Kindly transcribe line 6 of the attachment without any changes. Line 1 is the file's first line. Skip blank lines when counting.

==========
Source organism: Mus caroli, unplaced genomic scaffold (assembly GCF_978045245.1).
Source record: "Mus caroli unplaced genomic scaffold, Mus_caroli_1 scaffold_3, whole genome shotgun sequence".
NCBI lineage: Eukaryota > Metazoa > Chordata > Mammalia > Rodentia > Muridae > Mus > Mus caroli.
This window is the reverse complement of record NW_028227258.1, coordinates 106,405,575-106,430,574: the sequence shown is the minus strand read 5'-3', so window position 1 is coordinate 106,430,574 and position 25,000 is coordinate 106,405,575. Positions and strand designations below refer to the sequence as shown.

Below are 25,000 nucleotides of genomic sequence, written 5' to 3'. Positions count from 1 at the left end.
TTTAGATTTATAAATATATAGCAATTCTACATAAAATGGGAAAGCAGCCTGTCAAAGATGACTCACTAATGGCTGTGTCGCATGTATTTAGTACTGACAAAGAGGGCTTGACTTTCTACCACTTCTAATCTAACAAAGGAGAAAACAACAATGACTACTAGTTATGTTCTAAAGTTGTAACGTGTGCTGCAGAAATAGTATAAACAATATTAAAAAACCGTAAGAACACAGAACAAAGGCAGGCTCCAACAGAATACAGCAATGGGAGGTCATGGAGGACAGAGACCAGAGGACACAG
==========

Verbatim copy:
TTTAGATTTATAAATATATAGCAATTCTACATAAAATGGGAAAGCAGCCTGTCAAAGATGACTCACTAATGGCTGTGTCGCATGTATTTAGTACTGACAAAGAGGGCTTGACTTTCTACCACTTCTAATCTAACAAAGGAGAAAACAACAATGACTACTAGTTATGTTCTAAAGTTGTAACGTGTGCTGCAGAAATAGTATAAACAATATTAAAAAACCGTAAGAACACAGAACAAAGGCAGGCTCCAACAGAATACAGCAATGGGAGGTCATGGAGGACAGAGACCAGAGGACACAG